So Jesus gives us a simple and comprehensive rule of life in these two great commandments.

First, love God with all that you have. Second, love your neighbor as you love yourself.

This is quite simple. Apparently we do not really need 600 Mosaic Laws, we just need two. But simple does not mean easy. Loving God with all that I have means not holding back in my relationship with Him. Loving God with all that I have means not attaching value where the world attaches value. It’s easy to make fun of chasing Instagram likes, but those were preceded by Facebook likes, and by how many people signed our high school yearbooks, and by needing to live in the right neighborhood, and by dropping the name of our famous friend, and so on since the dawn of time. Vanity is attaching importance to external things when God only cares about the internal and the eternal things.

Loving God with all that I have means putting him first. Putting Him ahead of my own comfort and safety. Daring to endure some suffering because I love Him. Daring to risk embarrassment because I call upon his Name when I am in trouble or when I am filled with joy. Everybody knows what happens to the nail that sticks out. Loving God means being willing to be that nail.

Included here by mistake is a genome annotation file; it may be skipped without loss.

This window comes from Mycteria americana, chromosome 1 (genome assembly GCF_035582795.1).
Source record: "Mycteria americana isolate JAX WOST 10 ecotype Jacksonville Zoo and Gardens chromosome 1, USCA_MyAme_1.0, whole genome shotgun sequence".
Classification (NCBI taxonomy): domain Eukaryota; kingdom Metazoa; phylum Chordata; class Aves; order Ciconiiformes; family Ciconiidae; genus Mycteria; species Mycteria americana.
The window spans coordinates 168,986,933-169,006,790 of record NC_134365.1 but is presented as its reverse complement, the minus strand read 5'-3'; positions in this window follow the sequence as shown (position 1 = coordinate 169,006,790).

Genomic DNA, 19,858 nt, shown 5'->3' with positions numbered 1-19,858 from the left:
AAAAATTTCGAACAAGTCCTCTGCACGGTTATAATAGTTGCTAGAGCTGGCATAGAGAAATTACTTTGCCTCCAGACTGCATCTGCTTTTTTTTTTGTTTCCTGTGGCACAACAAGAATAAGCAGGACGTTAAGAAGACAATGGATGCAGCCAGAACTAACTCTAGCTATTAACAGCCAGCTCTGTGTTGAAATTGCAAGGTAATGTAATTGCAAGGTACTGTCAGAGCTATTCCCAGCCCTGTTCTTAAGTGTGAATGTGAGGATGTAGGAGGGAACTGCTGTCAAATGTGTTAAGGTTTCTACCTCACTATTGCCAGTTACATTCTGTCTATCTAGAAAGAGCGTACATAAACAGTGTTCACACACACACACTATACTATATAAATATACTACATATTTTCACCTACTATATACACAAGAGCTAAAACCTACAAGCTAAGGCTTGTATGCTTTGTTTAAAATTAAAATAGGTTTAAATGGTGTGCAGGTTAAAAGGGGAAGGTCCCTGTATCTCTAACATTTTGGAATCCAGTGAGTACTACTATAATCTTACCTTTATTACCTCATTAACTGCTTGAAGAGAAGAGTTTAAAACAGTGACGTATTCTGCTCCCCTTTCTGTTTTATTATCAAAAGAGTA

Loving God with all that I have means not turning away from Him when things aren’t going my way. It means surrendering my will to him, as Our Lady did, and it means surrendering my timeline to him, trusting in God’s time as well as his goodness.

All of that is so hard, Lord! No wonder we are easily tricked by the Devil into something easier, like getting good grades or making a lot of money. Those are good things, to be sure, but they are not the Really Good Thing.